VENDORS of food on the streets of Windhoek has received a stern warning from authorities not to sell rotten food to passing school children after some parents registered complaints with the Namibian Police.
Khomas Regional Community Affairs Unit Commander, Katrina Naukutju, said they have engaged with the street vendors and learners at Hage Geingob High School in Windhoek on the effects and implications of selling expired food as well as the mixing of leftovers with fresh food and selling it to learners.
Naukutju noted that they educated the learners and encouraged them to carry lunch boxes to school as an alternative over buying food from the street.
“We have issued strict warnings to the street vendors to concentrate on hygiene when they prepare and sell their food,” said Naukutju.
Street vendors, especially women, are seen along the city streets selling goods ranging from sweets to recharge vouchers and even vetkoeks on a daily basis.
These people spend their entire day in the same spot, sometimes with their kids. They eat there and even nap in the shade when they can. With the little money that they make, they take on their daily lives and overcome challenges.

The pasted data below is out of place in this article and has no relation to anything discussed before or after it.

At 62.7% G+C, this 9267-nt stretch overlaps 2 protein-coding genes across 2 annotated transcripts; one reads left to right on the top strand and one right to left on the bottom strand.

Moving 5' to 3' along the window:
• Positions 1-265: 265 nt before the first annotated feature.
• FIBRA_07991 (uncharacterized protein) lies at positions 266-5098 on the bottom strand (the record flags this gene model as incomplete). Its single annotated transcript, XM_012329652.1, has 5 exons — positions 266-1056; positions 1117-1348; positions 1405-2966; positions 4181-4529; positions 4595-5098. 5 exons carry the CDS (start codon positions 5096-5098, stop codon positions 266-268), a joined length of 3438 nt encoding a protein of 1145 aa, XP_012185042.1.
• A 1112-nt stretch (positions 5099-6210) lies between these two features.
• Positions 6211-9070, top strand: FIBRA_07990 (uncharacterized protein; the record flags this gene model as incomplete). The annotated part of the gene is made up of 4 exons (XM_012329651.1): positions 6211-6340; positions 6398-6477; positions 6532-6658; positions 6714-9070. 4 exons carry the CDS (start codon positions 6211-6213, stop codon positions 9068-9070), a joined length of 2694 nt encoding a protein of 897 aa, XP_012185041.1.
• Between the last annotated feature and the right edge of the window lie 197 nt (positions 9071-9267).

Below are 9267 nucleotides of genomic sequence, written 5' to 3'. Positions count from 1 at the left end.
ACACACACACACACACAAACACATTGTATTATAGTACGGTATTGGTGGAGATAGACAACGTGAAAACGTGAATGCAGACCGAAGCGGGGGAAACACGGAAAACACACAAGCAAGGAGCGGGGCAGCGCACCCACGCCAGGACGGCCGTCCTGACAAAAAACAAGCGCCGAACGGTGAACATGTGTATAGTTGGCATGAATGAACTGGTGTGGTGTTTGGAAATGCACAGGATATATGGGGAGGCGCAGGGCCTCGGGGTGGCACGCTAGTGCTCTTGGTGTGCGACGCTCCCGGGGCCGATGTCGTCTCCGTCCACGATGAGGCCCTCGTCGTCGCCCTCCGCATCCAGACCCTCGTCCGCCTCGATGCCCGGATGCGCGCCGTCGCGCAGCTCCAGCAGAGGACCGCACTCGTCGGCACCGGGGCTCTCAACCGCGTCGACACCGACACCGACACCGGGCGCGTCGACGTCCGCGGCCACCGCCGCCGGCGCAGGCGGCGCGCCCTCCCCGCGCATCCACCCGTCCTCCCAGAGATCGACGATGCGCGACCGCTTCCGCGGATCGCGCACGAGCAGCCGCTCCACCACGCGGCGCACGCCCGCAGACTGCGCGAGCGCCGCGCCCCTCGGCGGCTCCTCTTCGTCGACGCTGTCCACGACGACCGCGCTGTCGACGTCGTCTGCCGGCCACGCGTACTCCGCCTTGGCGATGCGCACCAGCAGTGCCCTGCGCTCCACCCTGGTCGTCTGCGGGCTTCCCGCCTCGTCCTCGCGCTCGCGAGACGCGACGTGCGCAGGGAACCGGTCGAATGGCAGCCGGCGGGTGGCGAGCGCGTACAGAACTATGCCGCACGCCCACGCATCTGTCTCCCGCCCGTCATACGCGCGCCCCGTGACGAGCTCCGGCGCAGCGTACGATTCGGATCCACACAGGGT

Most of the places the street vendors occupy to sell their wares are ‘illegal’ and they can be asked to move away at any time by city or police officials.
The police are currently running a Keep Me Safe campaign to sensitise city residents about incidents of violence against children.
According to Naukutju the issue of unsafe food from street vendors will henceforth be part of the presentation when the issue is presented to school children during the Keep Me Safe campaign.